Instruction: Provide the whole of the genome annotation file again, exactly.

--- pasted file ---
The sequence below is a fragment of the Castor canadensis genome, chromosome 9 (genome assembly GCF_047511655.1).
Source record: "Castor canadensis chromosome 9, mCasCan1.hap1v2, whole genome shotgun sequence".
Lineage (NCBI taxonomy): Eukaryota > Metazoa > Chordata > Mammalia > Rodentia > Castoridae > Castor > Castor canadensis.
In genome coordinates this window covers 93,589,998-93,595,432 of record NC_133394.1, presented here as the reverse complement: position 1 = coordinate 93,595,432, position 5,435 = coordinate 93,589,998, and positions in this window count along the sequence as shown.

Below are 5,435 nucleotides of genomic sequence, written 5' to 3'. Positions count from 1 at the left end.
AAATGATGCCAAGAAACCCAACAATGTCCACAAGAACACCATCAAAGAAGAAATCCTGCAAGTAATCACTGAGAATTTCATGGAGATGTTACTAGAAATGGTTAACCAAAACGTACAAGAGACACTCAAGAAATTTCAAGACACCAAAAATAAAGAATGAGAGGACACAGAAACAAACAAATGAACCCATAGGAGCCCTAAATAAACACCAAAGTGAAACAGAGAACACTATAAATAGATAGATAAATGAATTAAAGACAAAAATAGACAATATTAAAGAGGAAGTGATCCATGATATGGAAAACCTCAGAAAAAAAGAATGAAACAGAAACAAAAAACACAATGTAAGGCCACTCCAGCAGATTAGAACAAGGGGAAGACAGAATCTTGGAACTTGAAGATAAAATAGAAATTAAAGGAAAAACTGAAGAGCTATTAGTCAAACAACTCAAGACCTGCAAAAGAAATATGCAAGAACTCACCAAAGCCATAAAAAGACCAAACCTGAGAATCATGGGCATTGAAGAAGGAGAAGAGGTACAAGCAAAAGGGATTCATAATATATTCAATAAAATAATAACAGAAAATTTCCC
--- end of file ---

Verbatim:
The sequence below is a fragment of the Castor canadensis genome, chromosome 9 (genome assembly GCF_047511655.1).
Source record: "Castor canadensis chromosome 9, mCasCan1.hap1v2, whole genome shotgun sequence".
Lineage (NCBI taxonomy): Eukaryota > Metazoa > Chordata > Mammalia > Rodentia > Castoridae > Castor > Castor canadensis.
In genome coordinates this window covers 93,589,998-93,595,432 of record NC_133394.1, presented here as the reverse complement: position 1 = coordinate 93,595,432, position 5,435 = coordinate 93,589,998, and positions in this window count along the sequence as shown.

Below are 5,435 nucleotides of genomic sequence, written 5' to 3'. Positions count from 1 at the left end.
AAATGATGCCAAGAAACCCAACAATGTCCACAAGAACACCATCAAAGAAGAAATCCTGCAAGTAATCACTGAGAATTTCATGGAGATGTTACTAGAAATGGTTAACCAAAACGTACAAGAGACACTCAAGAAATTTCAAGACACCAAAAATAAAGAATGAGAGGACACAGAAACAAACAAATGAACCCATAGGAGCCCTAAATAAACACCAAAGTGAAACAGAGAACACTATAAATAGATAGATAAATGAATTAAAGACAAAAATAGACAATATTAAAGAGGAAGTGATCCATGATATGGAAAACCTCAGAAAAAAAGAATGAAACAGAAACAAAAAACACAATGTAAGGCCACTCCAGCAGATTAGAACAAGGGGAAGACAGAATCTTGGAACTTGAAGATAAAATAGAAATTAAAGGAAAAACTGAAGAGCTATTAGTCAAACAACTCAAGACCTGCAAAAGAAATATGCAAGAACTCACCAAAGCCATAAAAAGACCAAACCTGAGAATCATGGGCATTGAAGAAGGAGAAGAGGTACAAGCAAAAGGGATTCATAATATATTCAATAAAATAATAACAGAAAATTTCCC